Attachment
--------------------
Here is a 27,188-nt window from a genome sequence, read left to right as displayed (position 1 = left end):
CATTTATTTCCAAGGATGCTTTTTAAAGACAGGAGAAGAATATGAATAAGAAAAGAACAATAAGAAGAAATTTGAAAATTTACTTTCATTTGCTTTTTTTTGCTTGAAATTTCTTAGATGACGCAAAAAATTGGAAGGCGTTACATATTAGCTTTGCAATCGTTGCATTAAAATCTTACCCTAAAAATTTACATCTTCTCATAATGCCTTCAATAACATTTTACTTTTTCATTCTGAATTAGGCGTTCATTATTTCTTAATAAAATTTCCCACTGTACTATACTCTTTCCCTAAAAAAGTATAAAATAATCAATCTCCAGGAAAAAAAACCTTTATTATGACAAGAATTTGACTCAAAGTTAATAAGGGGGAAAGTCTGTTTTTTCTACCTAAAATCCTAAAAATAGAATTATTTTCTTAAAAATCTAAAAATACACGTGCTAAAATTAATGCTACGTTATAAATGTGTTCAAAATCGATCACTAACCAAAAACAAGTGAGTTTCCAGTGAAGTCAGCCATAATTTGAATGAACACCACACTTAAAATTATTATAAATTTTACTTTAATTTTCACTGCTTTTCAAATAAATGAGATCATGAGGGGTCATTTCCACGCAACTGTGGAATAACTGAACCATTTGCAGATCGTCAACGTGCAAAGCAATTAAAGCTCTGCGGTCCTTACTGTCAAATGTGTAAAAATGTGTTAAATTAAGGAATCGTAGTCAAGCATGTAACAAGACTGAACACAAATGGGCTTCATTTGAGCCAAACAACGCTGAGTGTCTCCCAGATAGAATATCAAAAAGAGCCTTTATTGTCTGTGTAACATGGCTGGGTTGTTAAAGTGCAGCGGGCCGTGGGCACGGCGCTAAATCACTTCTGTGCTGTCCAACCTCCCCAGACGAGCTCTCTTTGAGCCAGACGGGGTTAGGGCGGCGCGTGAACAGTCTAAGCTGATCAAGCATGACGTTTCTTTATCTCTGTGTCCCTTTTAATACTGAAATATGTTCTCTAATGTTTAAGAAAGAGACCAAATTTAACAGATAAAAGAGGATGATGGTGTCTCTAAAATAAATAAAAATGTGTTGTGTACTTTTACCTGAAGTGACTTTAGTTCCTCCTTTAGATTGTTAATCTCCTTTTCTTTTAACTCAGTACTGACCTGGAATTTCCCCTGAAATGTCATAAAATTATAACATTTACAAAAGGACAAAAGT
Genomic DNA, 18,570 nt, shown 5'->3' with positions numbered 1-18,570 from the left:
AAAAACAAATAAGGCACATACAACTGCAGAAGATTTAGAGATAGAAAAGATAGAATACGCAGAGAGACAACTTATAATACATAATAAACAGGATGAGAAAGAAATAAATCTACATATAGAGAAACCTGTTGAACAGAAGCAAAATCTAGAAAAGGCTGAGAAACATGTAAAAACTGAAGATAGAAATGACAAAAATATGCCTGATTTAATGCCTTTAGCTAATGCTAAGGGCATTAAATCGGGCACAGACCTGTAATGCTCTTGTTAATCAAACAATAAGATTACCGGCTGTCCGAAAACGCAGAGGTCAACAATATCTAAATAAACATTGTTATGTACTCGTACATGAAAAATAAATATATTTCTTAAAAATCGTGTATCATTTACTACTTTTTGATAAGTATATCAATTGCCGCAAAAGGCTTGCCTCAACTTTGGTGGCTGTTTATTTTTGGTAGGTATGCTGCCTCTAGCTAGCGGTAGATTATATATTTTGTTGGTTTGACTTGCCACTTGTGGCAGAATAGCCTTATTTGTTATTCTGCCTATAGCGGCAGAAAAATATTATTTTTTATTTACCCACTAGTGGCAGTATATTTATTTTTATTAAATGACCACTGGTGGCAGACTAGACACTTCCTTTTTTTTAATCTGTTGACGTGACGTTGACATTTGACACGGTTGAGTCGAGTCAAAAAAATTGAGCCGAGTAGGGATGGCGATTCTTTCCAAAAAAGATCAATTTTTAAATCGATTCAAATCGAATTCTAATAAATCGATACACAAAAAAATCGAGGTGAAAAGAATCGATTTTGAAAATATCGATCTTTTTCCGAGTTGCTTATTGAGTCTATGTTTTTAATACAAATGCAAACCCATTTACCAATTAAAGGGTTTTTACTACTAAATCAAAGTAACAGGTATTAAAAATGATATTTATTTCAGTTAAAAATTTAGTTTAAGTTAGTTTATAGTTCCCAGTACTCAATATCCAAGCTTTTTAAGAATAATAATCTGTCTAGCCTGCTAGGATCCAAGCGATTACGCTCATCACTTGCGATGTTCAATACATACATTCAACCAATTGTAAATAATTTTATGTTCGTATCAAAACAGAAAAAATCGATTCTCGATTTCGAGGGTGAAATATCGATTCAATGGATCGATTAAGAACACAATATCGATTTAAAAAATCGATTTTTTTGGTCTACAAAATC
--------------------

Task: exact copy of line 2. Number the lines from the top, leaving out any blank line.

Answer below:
CATTTATTTCCAAGGATGCTTTTTAAAGACAGGAGAAGAATATGAATAAGAAAAGAACAATAAGAAGAAATTTGAAAATTTACTTTCATTTGCTTTTTTTTGCTTGAAATTTCTTAGATGACGCAAAAAATTGGAAGGCGTTACATATTAGCTTTGCAATCGTTGCATTAAAATCTTACCCTAAAAATTTACATCTTCTCATAATGCCTTCAATAACATTTTACTTTTTCATTCTGAATTAGGCGTTCATTATTTCTTAATAAAATTTCCCACTGTACTATACTCTTTCCCTAAAAAAGTATAAAATAATCAATCTCCAGGAAAAAAAACCTTTATTATGACAAGAATTTGACTCAAAGTTAATAAGGGGGAAAGTCTGTTTTTTCTACCTAAAATCCTAAAAATAGAATTATTTTCTTAAAAATCTAAAAATACACGTGCTAAAATTAATGCTACGTTATAAATGTGTTCAAAATCGATCACTAACCAAAAACAAGTGAGTTTCCAGTGAAGTCAGCCATAATTTGAATGAACACCACACTTAAAATTATTATAAATTTTACTTTAATTTTCACTGCTTTTCAAATAAATGAGATCATGAGGGGTCATTTCCACGCAACTGTGGAATAACTGAACCATTTGCAGATCGTCAACGTGCAAAGCAATTAAAGCTCTGCGGTCCTTACTGTCAAATGTGTAAAAATGTGTTAAATTAAGGAATCGTAGTCAAGCATGTAACAAGACTGAACACAAATGGGCTTCATTTGAGCCAAACAACGCTGAGTGTCTCCCAGATAGAATATCAAAAAGAGCCTTTATTGTCTGTGTAACATGGCTGGGTTGTTAAAGTGCAGCGGGCCGTGGGCACGGCGCTAAATCACTTCTGTGCTGTCCAACCTCCCCAGACGAGCTCTCTTTGAGCCAGACGGGGTTAGGGCGGCGCGTGAACAGTCTAAGCTGATCAAGCATGACGTTTCTTTATCTCTGTGTCCCTTTTAATACTGAAATATGTTCTCTAATGTTTAAGAAAGAGACCAAATTTAACAGATAAAAGAGGATGATGGTGTCTCTAAAATAAATAAAAATGTGTTGTGTACTTTTACCTGAAGTGACTTTAGTTCCTCCTTTAGATTGTTAATCTCCTTTTCTTTTAACTCAGTACTGACCTGGAATTTCCCCTGAAATGTCATAAAATTATAACATTTACAAAAGGACAAAAGT